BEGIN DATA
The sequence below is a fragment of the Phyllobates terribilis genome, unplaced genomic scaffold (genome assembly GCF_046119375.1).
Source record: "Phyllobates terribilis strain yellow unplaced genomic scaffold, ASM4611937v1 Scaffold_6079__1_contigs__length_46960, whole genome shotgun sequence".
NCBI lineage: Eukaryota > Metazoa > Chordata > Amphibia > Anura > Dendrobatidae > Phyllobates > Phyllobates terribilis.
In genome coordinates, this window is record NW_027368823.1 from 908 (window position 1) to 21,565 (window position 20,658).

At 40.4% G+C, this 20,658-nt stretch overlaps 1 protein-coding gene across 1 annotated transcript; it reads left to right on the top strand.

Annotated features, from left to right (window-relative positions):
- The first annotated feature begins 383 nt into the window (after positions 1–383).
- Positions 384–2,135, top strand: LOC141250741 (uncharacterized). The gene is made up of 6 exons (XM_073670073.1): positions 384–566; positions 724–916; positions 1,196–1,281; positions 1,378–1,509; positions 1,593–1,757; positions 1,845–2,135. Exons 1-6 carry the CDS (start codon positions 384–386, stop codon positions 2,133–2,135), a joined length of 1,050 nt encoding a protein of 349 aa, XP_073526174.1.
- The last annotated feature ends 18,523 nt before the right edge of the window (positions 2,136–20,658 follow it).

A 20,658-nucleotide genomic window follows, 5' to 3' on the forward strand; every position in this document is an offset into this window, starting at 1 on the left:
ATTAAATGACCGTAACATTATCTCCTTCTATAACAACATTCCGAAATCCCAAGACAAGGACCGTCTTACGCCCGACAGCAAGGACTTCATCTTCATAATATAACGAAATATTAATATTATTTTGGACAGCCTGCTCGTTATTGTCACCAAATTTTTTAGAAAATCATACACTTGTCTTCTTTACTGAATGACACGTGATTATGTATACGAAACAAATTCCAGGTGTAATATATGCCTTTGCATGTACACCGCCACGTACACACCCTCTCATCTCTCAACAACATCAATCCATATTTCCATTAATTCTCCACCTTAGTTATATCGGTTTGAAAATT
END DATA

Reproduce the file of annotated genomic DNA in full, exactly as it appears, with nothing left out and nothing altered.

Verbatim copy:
The sequence below is a fragment of the Phyllobates terribilis genome, unplaced genomic scaffold (genome assembly GCF_046119375.1).
Source record: "Phyllobates terribilis strain yellow unplaced genomic scaffold, ASM4611937v1 Scaffold_6079__1_contigs__length_46960, whole genome shotgun sequence".
NCBI lineage: Eukaryota > Metazoa > Chordata > Amphibia > Anura > Dendrobatidae > Phyllobates > Phyllobates terribilis.
In genome coordinates, this window is record NW_027368823.1 from 908 (window position 1) to 21,565 (window position 20,658).

At 40.4% G+C, this 20,658-nt stretch overlaps 1 protein-coding gene across 1 annotated transcript; it reads left to right on the top strand.

Annotated features, from left to right (window-relative positions):
- The first annotated feature begins 383 nt into the window (after positions 1–383).
- Positions 384–2,135, top strand: LOC141250741 (uncharacterized). The gene is made up of 6 exons (XM_073670073.1): positions 384–566; positions 724–916; positions 1,196–1,281; positions 1,378–1,509; positions 1,593–1,757; positions 1,845–2,135. Exons 1-6 carry the CDS (start codon positions 384–386, stop codon positions 2,133–2,135), a joined length of 1,050 nt encoding a protein of 349 aa, XP_073526174.1.
- The last annotated feature ends 18,523 nt before the right edge of the window (positions 2,136–20,658 follow it).

A 20,658-nucleotide genomic window follows, 5' to 3' on the forward strand; every position in this document is an offset into this window, starting at 1 on the left:
ATTAAATGACCGTAACATTATCTCCTTCTATAACAACATTCCGAAATCCCAAGACAAGGACCGTCTTACGCCCGACAGCAAGGACTTCATCTTCATAATATAACGAAATATTAATATTATTTTGGACAGCCTGCTCGTTATTGTCACCAAATTTTTTAGAAAATCATACACTTGTCTTCTTTACTGAATGACACGTGATTATGTATACGAAACAAATTCCAGGTGTAATATATGCCTTTGCATGTACACCGCCACGTACACACCCTCTCATCTCTCAACAACATCAATCCATATTTCCATTAATTCTCCACCTTAGTTATATCGGTTTGAAAATT